Variable selection and the coexistence of multiple mimetic forms of the butterfly heliconius numata

Mathieu Joron, Ian R. Wynne, Gerardo Lamas, James Mallet

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92 Scopus citations

Abstract

Polymorphism in aposematic animals and coexistence of multiple mimicry rings within a habitat are not predicted by classical Müllerian mimicry. The butterfly Heliconius numata Cramer (Lepidoptera: Nymphalidae; Heliconiinae) is both polymorphic and aposematic. The polymorphism is due to variation at a single locus (or 'supergene') which determines colour patterns involved in Müllerian mimicry. We sampled 11 sites in a small area (approx. 60 × 30 km) of Northeastern Peru for H. numata and its co-mimics in the genus Melinaea and Athyrtis (Ithomiinae), and examined the role of temporal and spatial heterogeneity in the maintenance of polymorphism. Colour-patterns of Melinaea communities, which constitute the likely 'mimetic environment' for H. numata, are differentiated on a more local scale than morphs of H. numata, but the latter do show a strong and significant response to local selection for colour-pattern. In contrast, analysis of enzyme polymorphism in H. numata across the region revealed no spatial structure, which is consistent with a high mobility of this species. Differences in spatial variability in the two taxa may have caused H. numata to become polymorphic, while temporal variability, not significant in this study, probably has a lesser effect. The mimetic polymorphism is therefore explained by means of multiple selection-migration clines at a single locus, a similar process to that which explains narrow hybrid zones between geographic races of other Heliconius butterflies.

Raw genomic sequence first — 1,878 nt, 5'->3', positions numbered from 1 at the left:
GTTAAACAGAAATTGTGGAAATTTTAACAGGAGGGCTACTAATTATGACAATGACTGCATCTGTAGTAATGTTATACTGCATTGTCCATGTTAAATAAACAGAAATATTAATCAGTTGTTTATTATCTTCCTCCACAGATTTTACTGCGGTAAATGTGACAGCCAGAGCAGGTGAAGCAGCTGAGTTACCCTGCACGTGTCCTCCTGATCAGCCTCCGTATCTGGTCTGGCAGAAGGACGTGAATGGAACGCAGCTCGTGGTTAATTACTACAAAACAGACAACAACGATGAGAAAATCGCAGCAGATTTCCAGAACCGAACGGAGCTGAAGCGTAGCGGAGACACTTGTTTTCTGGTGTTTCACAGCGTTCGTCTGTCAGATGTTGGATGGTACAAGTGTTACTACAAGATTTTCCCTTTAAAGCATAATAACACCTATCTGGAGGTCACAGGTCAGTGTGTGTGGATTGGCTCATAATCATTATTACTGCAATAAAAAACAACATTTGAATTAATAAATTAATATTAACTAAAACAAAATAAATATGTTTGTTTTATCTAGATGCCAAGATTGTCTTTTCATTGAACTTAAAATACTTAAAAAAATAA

Original languageEnglish
Pages (from-to)721-754
Number of pages34
JournalEvolutionary Ecology
Volume13
Issue number7-8
DOIs
StatePublished - 1999
Externally publishedYes

Bibliographical note

Funding Information:
We are grateful to Moisés Abanto, Gorky Valencia and Andrew Brown who helped collecting butterflies, and to Rainer Schulte who improved our local mobility. John Allen and an anonymous reviewer provided useful comments on the manuscript. INRENA granted permission to export biological material. The work was funded by financial aid from the Institut Klorane and from the Centre National de la Recherche Scientifique to MJ and by a collaborative grant from the French Ministry of Foreign Affairs and the British Council to JM and MJ. This is publication ISEM-2000-82 of the Institut des Sciences de l'Evolution, Montpellier.

Keywords

  • Aposematism
  • Frequency-dependent selection
  • Heliconius numata
  • Ithomiinae
  • Melinaea
  • Müllerian mimicry
  • Polymorphism
  • Population genetic structure
  • Spatial heterogeneity

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